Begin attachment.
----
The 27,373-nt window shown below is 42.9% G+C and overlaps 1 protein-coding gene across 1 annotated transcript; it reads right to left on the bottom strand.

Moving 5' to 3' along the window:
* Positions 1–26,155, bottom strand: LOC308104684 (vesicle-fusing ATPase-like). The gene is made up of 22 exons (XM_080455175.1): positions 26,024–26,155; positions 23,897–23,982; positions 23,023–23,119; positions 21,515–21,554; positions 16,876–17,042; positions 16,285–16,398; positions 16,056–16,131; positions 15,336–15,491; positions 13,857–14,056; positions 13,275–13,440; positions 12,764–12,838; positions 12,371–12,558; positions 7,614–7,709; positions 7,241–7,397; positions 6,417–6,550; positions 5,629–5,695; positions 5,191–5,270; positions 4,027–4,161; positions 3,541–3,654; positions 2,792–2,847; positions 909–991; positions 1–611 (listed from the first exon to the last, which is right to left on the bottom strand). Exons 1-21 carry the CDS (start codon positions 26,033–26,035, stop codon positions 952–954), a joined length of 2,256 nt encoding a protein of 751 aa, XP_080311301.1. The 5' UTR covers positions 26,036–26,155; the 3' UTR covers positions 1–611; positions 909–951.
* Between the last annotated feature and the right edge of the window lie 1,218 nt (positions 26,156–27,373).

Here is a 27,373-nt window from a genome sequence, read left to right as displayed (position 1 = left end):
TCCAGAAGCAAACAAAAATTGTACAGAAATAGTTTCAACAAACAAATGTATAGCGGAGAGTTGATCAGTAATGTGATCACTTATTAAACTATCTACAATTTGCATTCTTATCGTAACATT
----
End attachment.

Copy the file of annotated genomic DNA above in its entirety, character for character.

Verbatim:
The 27,373-nt window shown below is 42.9% G+C and overlaps 1 protein-coding gene across 1 annotated transcript; it reads right to left on the bottom strand.

Moving 5' to 3' along the window:
* Positions 1–26,155, bottom strand: LOC308104684 (vesicle-fusing ATPase-like). The gene is made up of 22 exons (XM_080455175.1): positions 26,024–26,155; positions 23,897–23,982; positions 23,023–23,119; positions 21,515–21,554; positions 16,876–17,042; positions 16,285–16,398; positions 16,056–16,131; positions 15,336–15,491; positions 13,857–14,056; positions 13,275–13,440; positions 12,764–12,838; positions 12,371–12,558; positions 7,614–7,709; positions 7,241–7,397; positions 6,417–6,550; positions 5,629–5,695; positions 5,191–5,270; positions 4,027–4,161; positions 3,541–3,654; positions 2,792–2,847; positions 909–991; positions 1–611 (listed from the first exon to the last, which is right to left on the bottom strand). Exons 1-21 carry the CDS (start codon positions 26,033–26,035, stop codon positions 952–954), a joined length of 2,256 nt encoding a protein of 751 aa, XP_080311301.1. The 5' UTR covers positions 26,036–26,155; the 3' UTR covers positions 1–611; positions 909–951.
* Between the last annotated feature and the right edge of the window lie 1,218 nt (positions 26,156–27,373).

Here is a 27,373-nt window from a genome sequence, read left to right as displayed (position 1 = left end):
TCCAGAAGCAAACAAAAATTGTACAGAAATAGTTTCAACAAACAAATGTATAGCGGAGAGTTGATCAGTAATGTGATCACTTATTAAACTATCTACAATTTGCATTCTTATCGTAACATT